Union Station opens.
*May 16, 1967 -- A commission headed by Rep. Kenneth L. Gray (D-Ill.) announces a plan to transform Union Station into a National Visitor Center at a cost of up to $20 million.
*March 12, 1968 -- President Johnson signs legislation to create the National Visitor Center, saying it "will assure that in the future, visitors to Washington will be given a proper welcome."
*June 4, 1976 -- Construction of a parking garage for the National Visitor Center is ordered suspended by the Interior Department because of a $4.9 million cost overrun.
*July 4, 1976 -- The National Visitor Center, estimated to have cost $42 million, opens after a three-month delay, drawing praise from many of the 20,000 bicentennial visitors.
*Sept. 28, 1976 -- Federal officials announce a proposal to convert part of the National Visitor Center back to a railroad station.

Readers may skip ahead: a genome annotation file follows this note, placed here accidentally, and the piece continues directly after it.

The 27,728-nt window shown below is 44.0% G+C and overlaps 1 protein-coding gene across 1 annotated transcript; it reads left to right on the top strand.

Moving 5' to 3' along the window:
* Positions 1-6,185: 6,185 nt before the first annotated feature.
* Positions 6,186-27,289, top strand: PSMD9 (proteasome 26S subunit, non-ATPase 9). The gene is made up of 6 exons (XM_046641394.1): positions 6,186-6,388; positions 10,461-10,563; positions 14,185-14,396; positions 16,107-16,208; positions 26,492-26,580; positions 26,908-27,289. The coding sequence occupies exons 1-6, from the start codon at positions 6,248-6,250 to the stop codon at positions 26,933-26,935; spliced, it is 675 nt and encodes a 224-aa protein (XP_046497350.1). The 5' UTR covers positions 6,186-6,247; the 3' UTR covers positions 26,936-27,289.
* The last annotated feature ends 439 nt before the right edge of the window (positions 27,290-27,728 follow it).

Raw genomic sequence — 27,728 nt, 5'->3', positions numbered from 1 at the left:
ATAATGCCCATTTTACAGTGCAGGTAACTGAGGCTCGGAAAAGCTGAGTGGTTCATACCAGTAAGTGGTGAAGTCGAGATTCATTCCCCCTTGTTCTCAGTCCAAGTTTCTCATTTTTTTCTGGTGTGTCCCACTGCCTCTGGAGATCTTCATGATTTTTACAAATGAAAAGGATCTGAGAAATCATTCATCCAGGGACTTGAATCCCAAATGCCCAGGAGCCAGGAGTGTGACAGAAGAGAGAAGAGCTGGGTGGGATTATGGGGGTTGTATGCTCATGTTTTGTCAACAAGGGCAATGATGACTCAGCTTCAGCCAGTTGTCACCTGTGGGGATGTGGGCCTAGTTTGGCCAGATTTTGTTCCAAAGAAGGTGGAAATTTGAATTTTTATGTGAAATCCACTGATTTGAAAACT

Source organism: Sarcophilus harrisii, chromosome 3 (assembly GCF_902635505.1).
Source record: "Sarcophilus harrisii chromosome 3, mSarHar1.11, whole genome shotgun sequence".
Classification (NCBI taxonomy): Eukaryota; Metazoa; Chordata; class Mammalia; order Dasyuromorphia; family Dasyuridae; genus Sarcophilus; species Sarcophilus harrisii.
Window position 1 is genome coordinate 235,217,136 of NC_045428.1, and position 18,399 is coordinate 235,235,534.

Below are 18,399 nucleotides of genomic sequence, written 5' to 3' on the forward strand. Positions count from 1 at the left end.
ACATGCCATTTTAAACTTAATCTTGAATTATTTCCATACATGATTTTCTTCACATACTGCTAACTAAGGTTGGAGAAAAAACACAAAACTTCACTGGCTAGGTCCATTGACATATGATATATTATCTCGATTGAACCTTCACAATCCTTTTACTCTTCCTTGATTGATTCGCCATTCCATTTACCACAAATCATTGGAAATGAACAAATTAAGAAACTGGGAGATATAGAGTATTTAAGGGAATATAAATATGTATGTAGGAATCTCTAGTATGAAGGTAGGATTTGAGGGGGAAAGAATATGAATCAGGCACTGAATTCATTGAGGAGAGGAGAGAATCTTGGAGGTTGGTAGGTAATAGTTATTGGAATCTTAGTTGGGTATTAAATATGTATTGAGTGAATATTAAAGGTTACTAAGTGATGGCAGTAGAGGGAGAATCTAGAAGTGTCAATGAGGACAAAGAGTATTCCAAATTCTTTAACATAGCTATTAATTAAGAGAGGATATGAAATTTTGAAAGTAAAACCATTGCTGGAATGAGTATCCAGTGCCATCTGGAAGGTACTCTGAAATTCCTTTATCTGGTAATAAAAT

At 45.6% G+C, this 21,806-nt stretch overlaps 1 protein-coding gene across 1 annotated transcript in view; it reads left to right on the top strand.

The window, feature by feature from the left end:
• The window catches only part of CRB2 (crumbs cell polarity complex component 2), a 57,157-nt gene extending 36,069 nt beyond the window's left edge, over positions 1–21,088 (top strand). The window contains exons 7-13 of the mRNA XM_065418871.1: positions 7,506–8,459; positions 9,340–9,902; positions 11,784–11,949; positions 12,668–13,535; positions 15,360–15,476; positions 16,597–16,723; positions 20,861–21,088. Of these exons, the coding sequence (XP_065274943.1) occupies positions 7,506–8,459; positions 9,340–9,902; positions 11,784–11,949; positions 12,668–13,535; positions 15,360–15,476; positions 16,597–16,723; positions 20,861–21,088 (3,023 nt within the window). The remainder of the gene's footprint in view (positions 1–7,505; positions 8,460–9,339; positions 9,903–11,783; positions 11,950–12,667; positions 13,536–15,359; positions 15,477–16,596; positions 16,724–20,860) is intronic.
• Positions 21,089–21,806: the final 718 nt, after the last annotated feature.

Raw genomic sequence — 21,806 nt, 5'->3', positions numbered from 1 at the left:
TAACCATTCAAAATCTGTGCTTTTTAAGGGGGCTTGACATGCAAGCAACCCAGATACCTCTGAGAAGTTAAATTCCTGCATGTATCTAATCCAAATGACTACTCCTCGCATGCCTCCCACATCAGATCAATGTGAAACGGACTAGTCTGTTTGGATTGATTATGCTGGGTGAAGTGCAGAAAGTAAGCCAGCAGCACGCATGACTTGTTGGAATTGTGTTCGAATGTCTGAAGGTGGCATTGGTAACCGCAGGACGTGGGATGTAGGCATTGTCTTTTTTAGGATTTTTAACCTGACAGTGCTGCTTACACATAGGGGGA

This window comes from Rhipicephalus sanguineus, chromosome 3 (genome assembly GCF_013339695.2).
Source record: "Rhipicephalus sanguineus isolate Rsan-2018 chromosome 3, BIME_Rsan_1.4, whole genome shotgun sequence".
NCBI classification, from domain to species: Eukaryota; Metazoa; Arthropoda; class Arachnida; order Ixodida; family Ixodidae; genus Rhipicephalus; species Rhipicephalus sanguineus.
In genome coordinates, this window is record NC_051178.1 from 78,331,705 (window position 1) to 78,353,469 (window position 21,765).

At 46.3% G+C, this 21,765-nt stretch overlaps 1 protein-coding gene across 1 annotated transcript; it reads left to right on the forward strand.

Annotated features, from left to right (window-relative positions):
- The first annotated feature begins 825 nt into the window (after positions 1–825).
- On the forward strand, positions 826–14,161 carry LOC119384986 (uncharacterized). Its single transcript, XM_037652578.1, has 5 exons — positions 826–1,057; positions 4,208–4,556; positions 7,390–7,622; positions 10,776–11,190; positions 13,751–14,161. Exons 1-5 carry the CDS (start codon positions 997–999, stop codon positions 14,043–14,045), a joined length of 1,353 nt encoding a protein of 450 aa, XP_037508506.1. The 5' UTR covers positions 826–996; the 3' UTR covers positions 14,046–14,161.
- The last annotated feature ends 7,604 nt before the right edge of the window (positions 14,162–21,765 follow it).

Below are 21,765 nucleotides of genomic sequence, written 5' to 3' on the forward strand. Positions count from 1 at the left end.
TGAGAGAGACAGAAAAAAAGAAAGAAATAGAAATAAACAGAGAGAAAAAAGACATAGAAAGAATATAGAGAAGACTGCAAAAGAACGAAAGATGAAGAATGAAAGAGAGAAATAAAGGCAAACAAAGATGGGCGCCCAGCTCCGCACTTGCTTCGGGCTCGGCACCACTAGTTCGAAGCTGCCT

*Feb. 23, 1981 -- Federal officials close the National Visitor Center, declaring the building unsafe because of leaks and other deterioration.
*March 2, 1983 -- Secretary of Transportation Elizabeth Hanford Dole announces a plan to renovate and reopen the building as a "vibrant" railroad terminal with restaurants and shops.
*March 22, 1984 -- D.C. and federal officials announce the awarding of a $24.8 million contract to complete the parking garage.
*Dec. 2, 1985 -- Demolition begins inside the building to prepare for renovation, expected to be completed in late 1987 or early 1988.